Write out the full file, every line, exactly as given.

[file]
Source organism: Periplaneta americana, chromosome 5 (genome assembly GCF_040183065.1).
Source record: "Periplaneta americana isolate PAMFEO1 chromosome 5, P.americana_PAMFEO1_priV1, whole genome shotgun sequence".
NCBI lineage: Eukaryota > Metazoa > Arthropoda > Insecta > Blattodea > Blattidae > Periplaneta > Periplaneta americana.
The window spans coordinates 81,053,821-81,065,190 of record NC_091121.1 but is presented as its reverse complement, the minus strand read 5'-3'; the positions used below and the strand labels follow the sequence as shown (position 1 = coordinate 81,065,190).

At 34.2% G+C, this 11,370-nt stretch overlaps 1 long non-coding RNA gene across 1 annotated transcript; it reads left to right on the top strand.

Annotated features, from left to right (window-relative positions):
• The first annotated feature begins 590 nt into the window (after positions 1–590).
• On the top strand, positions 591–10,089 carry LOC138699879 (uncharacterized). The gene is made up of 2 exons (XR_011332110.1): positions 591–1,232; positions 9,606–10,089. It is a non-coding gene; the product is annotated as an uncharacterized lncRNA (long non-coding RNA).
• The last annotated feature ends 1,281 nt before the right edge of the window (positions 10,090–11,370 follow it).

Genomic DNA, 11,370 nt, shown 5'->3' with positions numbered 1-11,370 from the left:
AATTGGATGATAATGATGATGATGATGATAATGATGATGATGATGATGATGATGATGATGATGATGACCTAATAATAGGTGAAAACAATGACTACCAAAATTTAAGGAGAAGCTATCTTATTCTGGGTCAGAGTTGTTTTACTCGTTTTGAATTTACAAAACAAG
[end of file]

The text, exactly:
Source organism: Periplaneta americana, chromosome 5 (genome assembly GCF_040183065.1).
Source record: "Periplaneta americana isolate PAMFEO1 chromosome 5, P.americana_PAMFEO1_priV1, whole genome shotgun sequence".
NCBI lineage: Eukaryota > Metazoa > Arthropoda > Insecta > Blattodea > Blattidae > Periplaneta > Periplaneta americana.
The window spans coordinates 81,053,821-81,065,190 of record NC_091121.1 but is presented as its reverse complement, the minus strand read 5'-3'; the positions used below and the strand labels follow the sequence as shown (position 1 = coordinate 81,065,190).

At 34.2% G+C, this 11,370-nt stretch overlaps 1 long non-coding RNA gene across 1 annotated transcript; it reads left to right on the top strand.

Annotated features, from left to right (window-relative positions):
• The first annotated feature begins 590 nt into the window (after positions 1–590).
• On the top strand, positions 591–10,089 carry LOC138699879 (uncharacterized). The gene is made up of 2 exons (XR_011332110.1): positions 591–1,232; positions 9,606–10,089. It is a non-coding gene; the product is annotated as an uncharacterized lncRNA (long non-coding RNA).
• The last annotated feature ends 1,281 nt before the right edge of the window (positions 10,090–11,370 follow it).

Genomic DNA, 11,370 nt, shown 5'->3' with positions numbered 1-11,370 from the left:
AATTGGATGATAATGATGATGATGATGATAATGATGATGATGATGATGATGATGATGATGATGATGACCTAATAATAGGTGAAAACAATGACTACCAAAATTTAAGGAGAAGCTATCTTATTCTGGGTCAGAGTTGTTTTACTCGTTTTGAATTTACAAAACAAG